Purdue University Graduate School
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posted on 2021-12-20, 14:06 authored by Mariah Jean NondorfMariah Jean Nondorf

Historically, the meat industry has struggled to provide consumers with consistent beef tenderness. Various post-harvest technologies have been used in industry; however, there is still a need to develop a natural and safe post-harvest processing system that can be used to create consistently tender products for consumers. In addition to postmortem aging being a time-consuming process, literature has suggested that it is not a sufficient method to achieve tenderization in certain cull cow muscles. This has resulted in the large supply of cull cow beef to be underutilized due to its inferior quality, specifically tenderness. Applying a combination of mechanical tenderization with additional postmortem aging may be an effective strategy to overcome deficiencies in beef tenderness. Recent studies have found that tumbling without brine addition can be successful at improving instrumental tenderness and consumer liking of tenderness of fresh beef loin. The physical disruptions of muscles, which likely occur during tumbling, may enhance activity of proteolytic enzymes and thus induce more tenderization. The overall objective of this thesis was to investigate the effects of fresh beef tumbling methods and postmortem aging times on the tenderness and proteolysis of loin muscles from both A maturity cattle and cull cows.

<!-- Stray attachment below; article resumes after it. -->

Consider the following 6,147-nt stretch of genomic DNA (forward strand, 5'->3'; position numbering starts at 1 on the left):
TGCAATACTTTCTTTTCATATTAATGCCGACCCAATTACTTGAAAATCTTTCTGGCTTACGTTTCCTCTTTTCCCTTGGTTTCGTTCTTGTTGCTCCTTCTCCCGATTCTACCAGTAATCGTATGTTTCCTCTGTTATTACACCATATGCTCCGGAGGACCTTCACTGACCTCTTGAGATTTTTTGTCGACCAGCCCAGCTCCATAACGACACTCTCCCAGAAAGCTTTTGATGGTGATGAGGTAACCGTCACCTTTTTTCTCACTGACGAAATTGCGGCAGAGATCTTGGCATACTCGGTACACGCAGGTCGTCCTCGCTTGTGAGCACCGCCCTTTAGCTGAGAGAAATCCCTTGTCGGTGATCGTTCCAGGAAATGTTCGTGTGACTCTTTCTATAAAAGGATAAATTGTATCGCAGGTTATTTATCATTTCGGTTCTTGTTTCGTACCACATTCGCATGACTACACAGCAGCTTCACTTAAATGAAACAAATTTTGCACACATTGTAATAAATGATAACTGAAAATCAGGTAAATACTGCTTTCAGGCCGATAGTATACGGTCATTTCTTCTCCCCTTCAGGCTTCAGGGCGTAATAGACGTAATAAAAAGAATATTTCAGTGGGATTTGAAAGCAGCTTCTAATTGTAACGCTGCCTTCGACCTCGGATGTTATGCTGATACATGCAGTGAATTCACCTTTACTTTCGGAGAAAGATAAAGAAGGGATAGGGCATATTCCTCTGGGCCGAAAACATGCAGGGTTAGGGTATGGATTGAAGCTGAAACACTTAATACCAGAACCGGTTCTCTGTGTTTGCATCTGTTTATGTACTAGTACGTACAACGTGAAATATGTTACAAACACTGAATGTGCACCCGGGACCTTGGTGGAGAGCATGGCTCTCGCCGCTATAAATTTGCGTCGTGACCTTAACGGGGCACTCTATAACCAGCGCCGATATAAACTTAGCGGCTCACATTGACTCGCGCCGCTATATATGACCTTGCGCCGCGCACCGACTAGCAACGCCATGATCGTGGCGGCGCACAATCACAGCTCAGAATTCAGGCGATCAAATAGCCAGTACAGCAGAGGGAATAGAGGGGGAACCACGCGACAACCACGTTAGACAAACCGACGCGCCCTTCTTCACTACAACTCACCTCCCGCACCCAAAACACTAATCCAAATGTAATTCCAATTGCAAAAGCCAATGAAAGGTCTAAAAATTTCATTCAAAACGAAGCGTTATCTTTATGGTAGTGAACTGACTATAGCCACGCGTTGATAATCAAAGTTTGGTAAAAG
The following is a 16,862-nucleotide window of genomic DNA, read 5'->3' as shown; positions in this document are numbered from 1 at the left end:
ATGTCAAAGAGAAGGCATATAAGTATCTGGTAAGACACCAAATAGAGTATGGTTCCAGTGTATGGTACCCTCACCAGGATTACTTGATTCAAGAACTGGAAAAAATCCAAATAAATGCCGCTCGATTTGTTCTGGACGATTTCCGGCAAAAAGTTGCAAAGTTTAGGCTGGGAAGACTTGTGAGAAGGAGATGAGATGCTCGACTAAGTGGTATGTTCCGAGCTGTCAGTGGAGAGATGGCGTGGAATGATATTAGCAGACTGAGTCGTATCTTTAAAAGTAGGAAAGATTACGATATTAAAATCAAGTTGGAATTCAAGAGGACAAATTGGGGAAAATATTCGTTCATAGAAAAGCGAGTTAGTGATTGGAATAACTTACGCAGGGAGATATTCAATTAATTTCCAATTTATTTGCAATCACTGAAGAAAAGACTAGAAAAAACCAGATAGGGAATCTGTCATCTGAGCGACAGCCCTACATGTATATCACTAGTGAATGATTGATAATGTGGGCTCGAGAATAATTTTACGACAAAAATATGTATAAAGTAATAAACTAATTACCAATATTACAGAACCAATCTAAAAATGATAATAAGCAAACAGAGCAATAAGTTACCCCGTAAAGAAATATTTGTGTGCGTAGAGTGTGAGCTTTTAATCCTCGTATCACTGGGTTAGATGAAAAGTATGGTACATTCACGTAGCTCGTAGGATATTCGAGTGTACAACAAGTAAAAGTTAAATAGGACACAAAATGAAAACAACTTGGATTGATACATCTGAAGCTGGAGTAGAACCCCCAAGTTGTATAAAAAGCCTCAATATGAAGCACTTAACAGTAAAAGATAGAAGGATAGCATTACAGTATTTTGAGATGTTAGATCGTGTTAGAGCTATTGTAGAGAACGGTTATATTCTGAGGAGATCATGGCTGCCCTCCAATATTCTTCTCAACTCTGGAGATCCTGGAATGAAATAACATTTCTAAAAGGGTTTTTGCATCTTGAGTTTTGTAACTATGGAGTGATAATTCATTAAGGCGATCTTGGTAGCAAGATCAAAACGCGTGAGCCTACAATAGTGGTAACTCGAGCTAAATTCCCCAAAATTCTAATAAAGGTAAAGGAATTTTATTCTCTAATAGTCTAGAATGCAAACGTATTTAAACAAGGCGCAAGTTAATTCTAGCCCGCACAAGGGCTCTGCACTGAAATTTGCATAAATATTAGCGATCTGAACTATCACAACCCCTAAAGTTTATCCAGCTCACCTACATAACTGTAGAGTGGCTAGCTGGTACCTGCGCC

The first chapter of this thesis is a literature review that will address the factors affecting tenderness and the methods used by the industry to improve tenderness, specifically focusing on meat tumbling and cull cow beef. The second chapter is a study that investigated the effects of fresh beef tumbling at different postmortem times on meat quality attributes and proteolytic features of loins. The results from this study suggest that early postmortem tumbling coupled with aging can synergistically impact the improvements of beef loin tenderness and proteolysis, shortening the necessary aging period. The third and final chapter of this thesis is a study that aimed to determine the effect of fresh beef tumbling and postmortem aging on the quality and proteolysis of loins from cull cows. The results from this study indicate that aging would be effective at improving the quality and palatability of cull cow beef loins, although tumbling could improve consumer liking of tenderness at earlier postmortem times.


USDA National Institute of Food and Agriculture

Hatch-Multistate project 1006773

Indiana Beef Council


Degree Type

  • Master of Science


  • Animal Sciences

Campus location

  • West Lafayette

Advisor/Supervisor/Committee Chair

Yuan H. Brad Kim

Additional Committee Member 2

Stacy M. Zuelly

Additional Committee Member 3

Ronald P. Lemenager